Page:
Data Sharing for Clinical Utility

Published in
Isabel Bjork, Jennifer Peralez, David Haussler, Sheri L. Spunt, and Olena Morozova Vaske
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Genomic data offer valuable insights that can be used to help find treatments and cures for disease. Precision medicine, defined by the NIH as “an emerging approach for disease treatment and prevention that takes into account individual variability in genes, environment, and lifestyle for each person,” is gaining acceptance among physicians, who are beginning to integrate patient-centric data analysis into clinical decision-making. Although precision medicine makes use of various types of data, this piece focuses on molecular characterization data specifically, as the discoveries yielded from these data can advance thinking around clinical care for cancer patients. Our pediatrics genomics team at the University of California Santa Cruz Genomics Institute is uniquely situated to discuss the use of shared genomic data for clinical benefit because our collaborations with hospital partners in the United States and internationally rely on big-data comparative genomic analysis. Using shared data, Treehouse Childhood Cancer Initiative develops methods for comparative analysis of tumor RNA sequencing profiles from single patients for the purposes of identifying over-expressed oncogenes that could be targeted by therapies in the clinic.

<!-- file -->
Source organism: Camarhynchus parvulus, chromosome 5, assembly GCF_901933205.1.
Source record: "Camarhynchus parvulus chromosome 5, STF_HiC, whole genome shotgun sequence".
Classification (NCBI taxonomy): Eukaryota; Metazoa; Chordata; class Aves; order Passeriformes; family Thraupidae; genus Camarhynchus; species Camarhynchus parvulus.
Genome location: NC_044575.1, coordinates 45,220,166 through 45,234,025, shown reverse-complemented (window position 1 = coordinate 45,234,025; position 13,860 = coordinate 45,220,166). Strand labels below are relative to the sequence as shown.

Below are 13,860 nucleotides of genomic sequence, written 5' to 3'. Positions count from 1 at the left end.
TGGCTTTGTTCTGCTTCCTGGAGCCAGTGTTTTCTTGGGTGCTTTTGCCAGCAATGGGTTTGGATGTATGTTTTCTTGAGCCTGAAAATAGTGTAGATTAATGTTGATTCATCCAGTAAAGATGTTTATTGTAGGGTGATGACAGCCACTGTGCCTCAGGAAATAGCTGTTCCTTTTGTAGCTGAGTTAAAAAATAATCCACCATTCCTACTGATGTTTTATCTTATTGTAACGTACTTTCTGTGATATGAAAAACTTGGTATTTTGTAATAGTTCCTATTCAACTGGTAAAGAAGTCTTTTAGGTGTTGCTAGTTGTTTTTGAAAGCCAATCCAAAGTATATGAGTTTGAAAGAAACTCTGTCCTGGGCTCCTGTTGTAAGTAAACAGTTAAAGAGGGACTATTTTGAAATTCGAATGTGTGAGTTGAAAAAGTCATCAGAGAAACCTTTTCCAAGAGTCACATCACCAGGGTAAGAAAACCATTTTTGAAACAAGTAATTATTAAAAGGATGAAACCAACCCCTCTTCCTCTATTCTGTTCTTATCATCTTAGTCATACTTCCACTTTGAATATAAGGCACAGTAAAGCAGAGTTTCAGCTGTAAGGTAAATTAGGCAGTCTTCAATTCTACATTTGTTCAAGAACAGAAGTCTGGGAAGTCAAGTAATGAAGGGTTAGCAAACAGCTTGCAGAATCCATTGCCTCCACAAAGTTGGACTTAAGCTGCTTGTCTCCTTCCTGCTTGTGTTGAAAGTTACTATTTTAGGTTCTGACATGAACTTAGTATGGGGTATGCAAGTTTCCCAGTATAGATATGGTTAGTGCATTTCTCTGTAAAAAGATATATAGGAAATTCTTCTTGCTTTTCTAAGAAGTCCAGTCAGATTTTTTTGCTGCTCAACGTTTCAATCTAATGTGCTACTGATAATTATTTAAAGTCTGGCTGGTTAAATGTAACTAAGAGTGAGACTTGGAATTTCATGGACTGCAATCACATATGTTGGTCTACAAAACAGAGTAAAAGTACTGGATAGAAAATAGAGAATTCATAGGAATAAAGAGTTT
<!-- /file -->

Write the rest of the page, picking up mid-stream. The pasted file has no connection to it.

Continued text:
The authors thank the Treehouse Childhood Cancer Initiative team at UC Santa Cruz: Lauren Sanders, Jacob Pfeil, Allison Cheney, Holly Beale, Geoff Lyle, Katrina Learned, Anouk van den Bout, Ellen Kephart, Rob Currie, and Sofie R. Salama.